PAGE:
The battery makes use of “nanoflakes” of molybdenum disulfide built into the cathode, along with a hybrid electrolyte consisting of ionic liquid and dimethyl sulfoxide. This combination of materials prevents the troublesome accumulation of carbon on the catalyst, and enabled the battery to be recharged across 500 consecutive cycles.
Grid-level energy storage with a heart of molten silicon
Renewable sources like wind and solar can generate plenty of power, but it is storing that power for later use during peak load times that can be tricky. Back in April, Australian startup Climate Change Technologies (CCT) introduced what it sees as a solution, and a more effective one than standard lithium-ion-powered grid storage options.
Its Thermal Energy Device (TED) is billed as the world's first working thermal battery. It is a modular battery that can be fed electricity from any source and use it to melt silicon inside an insulated chamber. A heat engine can then withdraw this energy for use as required, with each TED box able to store 1.2 MWh, while the individual units can be hooked up to create a battery of potentially unlimited size.
One of the big advantages of the system, according to CCT, is that molten silicon doesn't degrade like lithium does. In testing, the company says its battery showed no signs of degradation over 3,000 test cycles and it expects them to last for 20 years or more. That long life aside, the TED batteries are claimed to be capable of storing six times more energy than lithium-ion batteries per volume, for around 60 to 80 percent of the price.
Doubling the density with off-the-shelf components
Lithium-ion batteries can carry enough energy to keep your mobile phone on for the day or power your laptop through a stint at the cafe, but have limitations when used for transport. This is because the energy density of the batteries built into cars and aircraft pales in comparison to traditional fuel sources, meaning you can't increase the range without making them prohibitively heavy.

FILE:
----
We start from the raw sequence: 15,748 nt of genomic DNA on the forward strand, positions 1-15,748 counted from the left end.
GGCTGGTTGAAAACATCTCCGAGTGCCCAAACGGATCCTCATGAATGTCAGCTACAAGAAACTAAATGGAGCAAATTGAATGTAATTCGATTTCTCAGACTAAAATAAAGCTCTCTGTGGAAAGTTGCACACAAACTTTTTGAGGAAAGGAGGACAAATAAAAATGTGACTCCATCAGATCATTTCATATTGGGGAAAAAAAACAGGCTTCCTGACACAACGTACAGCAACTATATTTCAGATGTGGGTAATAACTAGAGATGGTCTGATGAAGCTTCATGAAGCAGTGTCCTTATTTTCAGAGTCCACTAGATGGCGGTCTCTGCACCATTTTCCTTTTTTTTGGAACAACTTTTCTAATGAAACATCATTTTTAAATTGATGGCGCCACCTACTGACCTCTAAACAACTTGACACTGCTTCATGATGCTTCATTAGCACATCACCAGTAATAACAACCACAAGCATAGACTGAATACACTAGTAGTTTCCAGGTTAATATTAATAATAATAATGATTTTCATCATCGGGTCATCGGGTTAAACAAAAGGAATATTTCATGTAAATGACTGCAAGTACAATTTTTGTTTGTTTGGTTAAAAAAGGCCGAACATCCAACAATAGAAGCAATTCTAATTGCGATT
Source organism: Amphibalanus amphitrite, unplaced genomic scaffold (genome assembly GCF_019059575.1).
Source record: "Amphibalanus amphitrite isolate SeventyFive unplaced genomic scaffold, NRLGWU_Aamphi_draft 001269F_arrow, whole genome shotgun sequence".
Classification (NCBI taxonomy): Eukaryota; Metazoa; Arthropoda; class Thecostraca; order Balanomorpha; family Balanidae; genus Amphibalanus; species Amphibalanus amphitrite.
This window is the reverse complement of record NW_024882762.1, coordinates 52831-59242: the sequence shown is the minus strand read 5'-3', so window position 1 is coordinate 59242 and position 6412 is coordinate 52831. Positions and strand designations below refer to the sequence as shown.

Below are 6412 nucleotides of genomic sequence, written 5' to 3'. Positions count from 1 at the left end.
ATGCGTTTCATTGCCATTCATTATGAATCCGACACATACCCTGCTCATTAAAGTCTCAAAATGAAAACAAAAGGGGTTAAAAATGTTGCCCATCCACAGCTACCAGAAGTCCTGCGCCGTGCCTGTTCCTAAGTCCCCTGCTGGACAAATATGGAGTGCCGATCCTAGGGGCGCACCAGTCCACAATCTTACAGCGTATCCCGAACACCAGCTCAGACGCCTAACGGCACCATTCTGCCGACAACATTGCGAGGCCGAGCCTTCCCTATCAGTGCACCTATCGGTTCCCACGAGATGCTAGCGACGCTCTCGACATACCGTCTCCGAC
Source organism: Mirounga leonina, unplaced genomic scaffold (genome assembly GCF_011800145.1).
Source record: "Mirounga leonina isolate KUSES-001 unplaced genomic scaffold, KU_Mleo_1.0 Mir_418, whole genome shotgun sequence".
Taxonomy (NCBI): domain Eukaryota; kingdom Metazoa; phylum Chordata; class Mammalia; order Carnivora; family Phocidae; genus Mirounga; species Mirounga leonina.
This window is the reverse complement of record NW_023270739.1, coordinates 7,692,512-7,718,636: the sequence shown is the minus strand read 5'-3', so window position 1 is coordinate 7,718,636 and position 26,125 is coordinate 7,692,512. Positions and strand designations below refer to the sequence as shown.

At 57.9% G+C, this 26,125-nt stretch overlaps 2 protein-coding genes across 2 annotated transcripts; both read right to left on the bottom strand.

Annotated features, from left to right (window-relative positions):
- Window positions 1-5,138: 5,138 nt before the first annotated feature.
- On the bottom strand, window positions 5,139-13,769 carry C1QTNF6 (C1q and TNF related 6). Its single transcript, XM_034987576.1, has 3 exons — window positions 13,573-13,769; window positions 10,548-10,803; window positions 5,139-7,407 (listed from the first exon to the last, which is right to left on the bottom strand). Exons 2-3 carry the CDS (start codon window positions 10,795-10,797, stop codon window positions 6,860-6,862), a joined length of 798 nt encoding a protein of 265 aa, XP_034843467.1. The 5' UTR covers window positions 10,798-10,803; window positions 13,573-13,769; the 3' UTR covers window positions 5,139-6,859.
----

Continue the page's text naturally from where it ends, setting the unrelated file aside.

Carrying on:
A promising pathway forward emerged via the Institute for Frontier Materials at Australia's Deakin University last month, where scientists demonstrated a new kind of battery featuring a solid electrolyte made from commercially available polymers. This constituted "the first clear and useful example of liquid-free and efficient transportation of lithium-ion in the scientific community," according to those involved.
By eschewing the volatile liquid electrolyte that is prone to catching fire, the battery should be a lot safer, but its potential doesn't end there. The researchers say this type of design will also finally allow for the use of a lithium metal anode that could double the density of lithium batteries. This could lead to electric cars with far greater ranges and electric aircraft that travel meaningful distances.
Go big, go home, and go bigger again
In 2017, Tesla won a contract to build what would become the world's biggest lithium-ion battery, offering the state of South Australia an extra 129 MWh of storage capacity with an output of up to 100 MW.
Now it is returning Down Under to expand on this in no small way. Neoen and the South Australia government have entered another agreement with Tesla to add a further 64.5 MWh of capacity and 50 MW of output, increasing the size of the world's biggest battery by around 50 percent. The upgrade is planned for mid-2020.